U.S. Congress Introduces ‘The Stop Online Piracy Act’

On Wednesday Lawmakers in the United States introduced "The Stop Online Piracy Act," a bill that would give the government the ability to block web sites in the United States and abroad who traffic in counterfeit goods, illegal software, and other copyrighted goods.

The bill has managed to garner bipartisan support in the House of Representatives and is a tweaked version of a bill introduced in the Senate in May called the "Theft of Intellectual Property Act" or "Protect IP Act." Naturally the bill has the support of movie studios, the music industry, the Business Software Alliance, the National Association of Manufacturers, the US Chamber of Commerce and many other lobbyists groups.

It does not have the support of digital rights and free speech advocacy groups because it allows law enforcement agencies in the U.S. to unilaterally shut down access to website here and abroad, without due process.

House Judiciary Committee chairman Lamar Smith (R-Texas) thinks the bill is important. He claims that it "helps stop the flow of revenue to rogue websites and ensures that the profits from American innovations go to American innovators.

"Rogue websites that steal and sell American innovations have operated with impunity," Smith said in a statement. "The online thieves who run these foreign websites are out of the reach of US law enforcement agencies and profit from selling pirated goods without any legal consequences. The bill prevents online thieves from selling counterfeit goods in the US, expands international protections for intellectual property, and protects American consumers from dangerous counterfeit products.

Bill co-sponsor Howard Berman (D-California) says it is "an important next step in the fight against digital theft and sends a strong message that the United States will not waiver in our battle to protect America's creators and innovators."

The Center for Democracy and Technology said the House bill "raises serious red flags" because it contains "the most controversial parts of the Senate's Protect IP Act, but radically expands the scope. They claim that "any website that features user-generated content or that enables cloud-based data storage could end up in its crosshairs."

"Internet Service Providers would face new and open-ended obligations to monitor and police user behavior," the CDT said in a statement. "Payment processors and ad networks would be required to cut off business with any website that rightsholders allege hasn't done enough to police infringement. The bill represents a serious threat to online innovation and to legitimate online communications tools."

The House Judiciary Committee is to hold a hearing on the bill November 16.

Source: Breitbart

Image provided by Shutterstock.com. All rights reserved.


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  1. 0
    Neeneko says:

    I could see someone taking these transcripts to a judge when the law is challenged by pointing to block of non-commercial sites and saying 'see, lawmakers intended this to be used against people SELLING counterfit goods, so use on free sites is not intended!'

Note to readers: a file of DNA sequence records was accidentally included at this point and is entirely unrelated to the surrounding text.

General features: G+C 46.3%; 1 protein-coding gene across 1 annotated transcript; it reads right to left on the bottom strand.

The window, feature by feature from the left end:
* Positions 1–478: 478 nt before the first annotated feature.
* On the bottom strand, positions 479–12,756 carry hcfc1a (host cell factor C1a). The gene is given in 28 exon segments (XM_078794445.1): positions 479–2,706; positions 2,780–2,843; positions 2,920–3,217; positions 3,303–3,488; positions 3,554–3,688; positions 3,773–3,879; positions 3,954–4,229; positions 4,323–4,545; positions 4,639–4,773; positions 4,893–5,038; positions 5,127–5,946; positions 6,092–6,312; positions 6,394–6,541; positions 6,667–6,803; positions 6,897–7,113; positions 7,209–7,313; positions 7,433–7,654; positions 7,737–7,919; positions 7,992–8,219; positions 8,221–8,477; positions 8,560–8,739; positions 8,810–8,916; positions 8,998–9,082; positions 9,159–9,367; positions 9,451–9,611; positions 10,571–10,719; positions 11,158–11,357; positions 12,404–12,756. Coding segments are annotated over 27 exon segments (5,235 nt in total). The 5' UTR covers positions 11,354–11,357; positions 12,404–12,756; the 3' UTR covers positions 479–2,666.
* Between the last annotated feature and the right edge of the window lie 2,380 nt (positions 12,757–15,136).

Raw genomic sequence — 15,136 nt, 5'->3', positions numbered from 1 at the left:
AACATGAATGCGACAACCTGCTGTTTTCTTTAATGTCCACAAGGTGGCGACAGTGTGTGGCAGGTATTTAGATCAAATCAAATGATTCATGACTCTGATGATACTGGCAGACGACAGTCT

Grr… the spell check in this box is rapidly making it annoying to post on GP….

  2. 0
    DorthLous says:

    America, police of the world!

    America, everything is ours (and our lobbyist!)

    What I want to know is why when they made three branches of government, they never took under consideration that they could all be bought at the same time…

  3. 0
    E. Zachary Knight says:

    They already have that power. It is called civil forfeiture and it is abused regularly. Just ask this motel owner:


    The government is attempting to seize his motel because some people decided to hold a drug deal there. He was not a party to it, but because it happened there, he is on the hook.

    The government is not above taking the property of people who do no crime.

    E. Zachary Knight
    Divine Knight Gaming
    Oklahoma Game Development
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    My Patreon

  4. 0
    Sporge says:

    Yes so where is the bill that lets them shut down the entire shopping mall because one guy decides to sell burned CDs out back? 

    This gives plenty of ways to just destroy online businesses in general.  I mean find one person out of thousands selling the wrong thing, or posting the wrong thing, and there goes the site.  You know larger companies would hire someone just to scan competitors sites for things like that.

  5. 0
    GrimCW says:

    so basically they'd need to shut down the entire web, especially art, social, and news sites that repeatedly post and repost copyrighted materials..

    this would also make amazon and ebay illegal wouldn't it?

  6. 0
    Papa Midnight says:

    …allows law enforcement agencies in the U.S. unilaterally shut down access to website here and abroad, without due process.

    Not that they have not been doing this already, of course, what with arbitrarily shutting down websites with .com, .net, and .org domains – regardless of whether or not they infringed or were deemed legal in their host countries such as España. We'll also ignore the broad-reach that it employs. No, sir, I cannot support this bill. Strike it down hard.

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